Botanical classification: Euphorbia seguierana×Euphorbia nicaeensis ‘Blue Haze’.

Species: Seguierana×nicaeensis.

Common name: Spurge.

Parentage: Euphorbia ‘Blue Haze’ is a hybrid that resulted from the cross between the following parent plants:

Female parent.—Euphorbia seguieriana.

Male parent.—Euphorbia nicaeensis.

Propagation method: Softwood cuttings.

Rooting habit: Fibrous.

Time to develop roots: Approximately 21 days at ambient temperature 18-21 Celsius.

Crop time: To fill a four inch container, 1 growing season of approximately 5-8 months from cuttings; to fill a one gallon container, a second growing season, that is approximately 12-15 months from cuttings.

Growth habit: Clumping habit.

Use: Ornamental container plant or landscape plant for mixed perennial borders.

Type: Perennial.

Vigor: Vigorous: achieves dimensions next following within three years.

Height of plant: 46 cm. in height.

Width of plant: 61 cm. in width.

Sexuality: Male.

Cultural requirements: Plant in heavy or well-draining soil and full sunlight.

Diseases and pests: None known to the inventor.

Hardiness: Hardy to minus 29° Centigrade.


Branching habit.—Clumping.

Stem colors (excluding surface scars on mature stems).—Young (new growth) stems are 145B. As stem grows, older tissue hardens and darkens through shades of rusty brown, typically in the range 171A to 172A to tints of grey-red 180A. 53D has been observed.

Stem shape.—Cylindrical to columnar.

Stem diameter.—Stem diameter ranges from 3 mm. to 0.25 cm in diameter.

Stem length.—Stem length ranges from 18 to 31 cm. in length.

Stem surface.—The surface of new stems is glabrous. Mature stems exhibit bundle scars.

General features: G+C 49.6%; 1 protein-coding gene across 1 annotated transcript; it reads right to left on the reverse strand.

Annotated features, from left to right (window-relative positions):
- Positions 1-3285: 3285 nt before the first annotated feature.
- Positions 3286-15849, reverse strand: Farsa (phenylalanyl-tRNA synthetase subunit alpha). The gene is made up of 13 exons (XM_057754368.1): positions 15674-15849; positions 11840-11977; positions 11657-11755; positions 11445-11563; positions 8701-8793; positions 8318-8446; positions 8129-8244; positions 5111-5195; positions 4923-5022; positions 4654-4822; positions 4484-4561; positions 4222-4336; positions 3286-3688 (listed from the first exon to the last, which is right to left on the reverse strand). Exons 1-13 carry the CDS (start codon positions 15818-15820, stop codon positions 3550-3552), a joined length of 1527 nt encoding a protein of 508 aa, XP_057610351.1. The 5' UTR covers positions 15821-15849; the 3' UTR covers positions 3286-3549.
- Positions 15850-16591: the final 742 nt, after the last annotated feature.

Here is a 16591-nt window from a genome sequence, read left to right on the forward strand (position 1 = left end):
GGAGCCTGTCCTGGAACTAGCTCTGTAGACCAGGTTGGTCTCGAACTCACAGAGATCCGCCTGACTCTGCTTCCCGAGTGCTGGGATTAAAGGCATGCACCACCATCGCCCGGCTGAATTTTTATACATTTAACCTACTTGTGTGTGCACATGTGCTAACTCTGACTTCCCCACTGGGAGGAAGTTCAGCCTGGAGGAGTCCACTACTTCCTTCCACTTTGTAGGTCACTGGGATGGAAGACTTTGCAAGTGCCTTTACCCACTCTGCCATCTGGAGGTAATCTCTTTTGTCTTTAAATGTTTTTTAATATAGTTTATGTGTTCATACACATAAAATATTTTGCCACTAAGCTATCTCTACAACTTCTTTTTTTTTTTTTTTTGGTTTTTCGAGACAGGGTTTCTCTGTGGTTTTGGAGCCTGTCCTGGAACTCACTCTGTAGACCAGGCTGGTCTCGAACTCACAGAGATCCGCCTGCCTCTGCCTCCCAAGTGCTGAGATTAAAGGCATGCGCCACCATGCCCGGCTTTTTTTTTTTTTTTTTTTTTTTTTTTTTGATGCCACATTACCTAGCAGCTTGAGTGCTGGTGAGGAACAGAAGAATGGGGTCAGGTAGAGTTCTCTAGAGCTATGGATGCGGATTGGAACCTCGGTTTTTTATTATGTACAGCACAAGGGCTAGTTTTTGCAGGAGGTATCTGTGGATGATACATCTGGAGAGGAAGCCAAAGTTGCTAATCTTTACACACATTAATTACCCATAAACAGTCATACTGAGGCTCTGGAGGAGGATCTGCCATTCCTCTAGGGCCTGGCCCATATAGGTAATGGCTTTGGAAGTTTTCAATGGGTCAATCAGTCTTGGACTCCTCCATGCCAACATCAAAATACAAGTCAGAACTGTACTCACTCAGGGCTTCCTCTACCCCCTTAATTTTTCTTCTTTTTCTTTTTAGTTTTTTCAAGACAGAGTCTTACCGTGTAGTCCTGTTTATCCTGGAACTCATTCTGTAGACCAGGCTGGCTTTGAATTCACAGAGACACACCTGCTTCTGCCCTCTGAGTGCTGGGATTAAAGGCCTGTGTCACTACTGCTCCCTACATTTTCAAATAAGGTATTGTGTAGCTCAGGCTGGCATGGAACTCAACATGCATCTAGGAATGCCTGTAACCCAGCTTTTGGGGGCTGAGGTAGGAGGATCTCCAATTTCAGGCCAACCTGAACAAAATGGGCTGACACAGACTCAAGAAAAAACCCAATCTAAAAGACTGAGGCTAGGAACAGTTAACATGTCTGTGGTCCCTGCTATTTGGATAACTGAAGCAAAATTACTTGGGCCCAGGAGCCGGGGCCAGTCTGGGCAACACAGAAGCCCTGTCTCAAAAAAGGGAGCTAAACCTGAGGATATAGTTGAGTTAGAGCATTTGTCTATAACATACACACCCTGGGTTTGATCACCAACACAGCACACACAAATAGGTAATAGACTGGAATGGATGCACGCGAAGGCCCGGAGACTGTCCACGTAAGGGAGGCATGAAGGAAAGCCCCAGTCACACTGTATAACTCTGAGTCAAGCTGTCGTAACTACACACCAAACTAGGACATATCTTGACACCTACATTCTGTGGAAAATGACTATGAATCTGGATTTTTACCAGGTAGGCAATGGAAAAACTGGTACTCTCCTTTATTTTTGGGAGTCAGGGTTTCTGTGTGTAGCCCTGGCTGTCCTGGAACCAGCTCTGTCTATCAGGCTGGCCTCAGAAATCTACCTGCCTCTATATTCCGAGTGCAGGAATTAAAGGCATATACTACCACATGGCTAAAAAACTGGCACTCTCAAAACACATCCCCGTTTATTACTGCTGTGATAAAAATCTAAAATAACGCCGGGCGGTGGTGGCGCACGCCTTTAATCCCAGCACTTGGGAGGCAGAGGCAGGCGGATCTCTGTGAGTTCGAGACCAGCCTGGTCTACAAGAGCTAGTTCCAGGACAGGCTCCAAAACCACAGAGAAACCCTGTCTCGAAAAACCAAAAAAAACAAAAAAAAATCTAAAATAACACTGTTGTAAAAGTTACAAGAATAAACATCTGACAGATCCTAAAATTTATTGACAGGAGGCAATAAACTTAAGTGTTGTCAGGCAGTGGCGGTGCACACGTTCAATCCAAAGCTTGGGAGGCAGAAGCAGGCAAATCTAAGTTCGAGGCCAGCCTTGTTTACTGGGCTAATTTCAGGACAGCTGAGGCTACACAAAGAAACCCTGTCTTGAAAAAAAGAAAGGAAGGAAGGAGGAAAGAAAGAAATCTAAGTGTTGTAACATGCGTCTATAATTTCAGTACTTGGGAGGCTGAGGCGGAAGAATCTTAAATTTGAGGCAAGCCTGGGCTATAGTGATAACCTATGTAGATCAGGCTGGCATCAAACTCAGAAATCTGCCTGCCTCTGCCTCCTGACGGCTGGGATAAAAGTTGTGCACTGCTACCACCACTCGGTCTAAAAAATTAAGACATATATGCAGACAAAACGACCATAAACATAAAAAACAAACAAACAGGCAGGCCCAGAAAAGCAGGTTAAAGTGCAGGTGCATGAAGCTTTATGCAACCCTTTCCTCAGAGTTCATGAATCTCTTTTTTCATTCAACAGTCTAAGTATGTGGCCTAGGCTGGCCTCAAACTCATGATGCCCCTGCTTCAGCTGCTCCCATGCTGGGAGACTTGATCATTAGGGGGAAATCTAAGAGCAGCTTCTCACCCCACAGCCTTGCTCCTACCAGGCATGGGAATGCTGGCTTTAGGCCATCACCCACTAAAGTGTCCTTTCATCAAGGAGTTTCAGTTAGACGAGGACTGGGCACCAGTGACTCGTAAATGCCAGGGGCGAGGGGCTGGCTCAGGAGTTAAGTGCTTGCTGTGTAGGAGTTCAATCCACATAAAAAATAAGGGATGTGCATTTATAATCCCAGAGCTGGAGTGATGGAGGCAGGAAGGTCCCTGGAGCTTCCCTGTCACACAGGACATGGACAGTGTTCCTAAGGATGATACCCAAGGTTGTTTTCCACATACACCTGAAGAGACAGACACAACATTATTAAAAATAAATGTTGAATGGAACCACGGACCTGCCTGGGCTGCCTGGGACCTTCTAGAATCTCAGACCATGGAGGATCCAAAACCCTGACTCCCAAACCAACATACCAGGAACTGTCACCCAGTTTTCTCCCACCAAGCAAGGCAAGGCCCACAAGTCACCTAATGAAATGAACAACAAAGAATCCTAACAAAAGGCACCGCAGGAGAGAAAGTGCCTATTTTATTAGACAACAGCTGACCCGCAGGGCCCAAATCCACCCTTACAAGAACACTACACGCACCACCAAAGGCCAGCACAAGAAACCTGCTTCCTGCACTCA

Shape of bundle scars.—Linear shaped.

Dimensions of bundle scars.—3 mm. in width and 1 mm. in height.

Color of bundle scars.—197A.

Quantity of bundle scars.—Numerous amounting to approximately 60 in lower half of mature stems.

Other.—Stems exude a white milky sap that can be toxic and may elicit dermal irritation.



Leaf arrangement.—Tightly whorled.

Internode dimensions.—Ranges from 3 mm. to 0.25 cm. between nodes.

Leaf division.—Simple.

Leaf shape.—Oblong.

Leaf length.—Ranges from 1-3 cm. in length.

Leaf width.—Ranges from 2 mm. to 0.25 cm. in width.

Leaf apex.—Rounded.

Leaf venation pattern.—Parallel.


Leaf surface (abaxial surface).—Glaucous.

Leaf surface (adaxial surface).—Glaucous.


Leaf attachment.—Sessile.

Mature leaf color (adaxial and abaxial surface).—189A.

Young leaf color (adaxial and abaxial surface).—191A.

Seasonal differences.—Colder temperatures causes the young and mature foliage to become suffused with red tints 53D.



Dimensions of inflorescence.—3.5 cm. in diameter and 2 cm. in height.


Quantity of cyathia per inflorescence.—Twelve.

Flowering season.—Mid to late summer.

Flower aspect.—Facing upward.

Peduncle dimensions.—9 mm in length and 1.50 mm. in width.

Peduncle color.—144A.

Peduncle surface.—Glabrous.

Pedicel dimensions.—4 mm in length, 0.25 mm in diameter.

Pedicel color.—144A.



Involucral bracts.—Attachment: Connate-perfoliate. Dimensions: 1 cm. in length and 1 cm. in width. Shape: Orbicular. Color: 144A. Number: Two per cyathium.

Fused or unfused.—Unfused.


Flower fragrance.—Absent.

Bud shape.—Ovate.

Bud dimensions.—2 mm. in diameter and 4 mm. in length.

Bud color.—N144B.

Reproductive organs:

Stamens.—One per cyathium.

Stamen color.—1C.

Stamen dimensions.—3 mm. in length and 1.75 mm. in diameter.

Anther.—One in number.

Anther color.—144C.

Anther shape.—Obcordate.

Anther dimensions.—0.50 mm. in width and 0.50 mm. in length.


Ovary.—None observed.

Pistil.—None observed.

Seed: No seed has been observed.


1. A new and distinct cultivar of Euphorbia plant named ‘Blue Haze’ as

Patent History
Patent number: PP14868
Type: Grant
Filed: Jun 28, 2002
Date of Patent: Jun 8, 2004
Inventor: Anthony Robin White (Alresford, Hampshire)
Primary Examiner: Bruce R. Campell
Assistant Examiner: Louanne Krawczewicz Myers
Application Number: 10/186,078
Current U.S. Class: Euphorbia (PLT/302)
International Classification: A01H/500;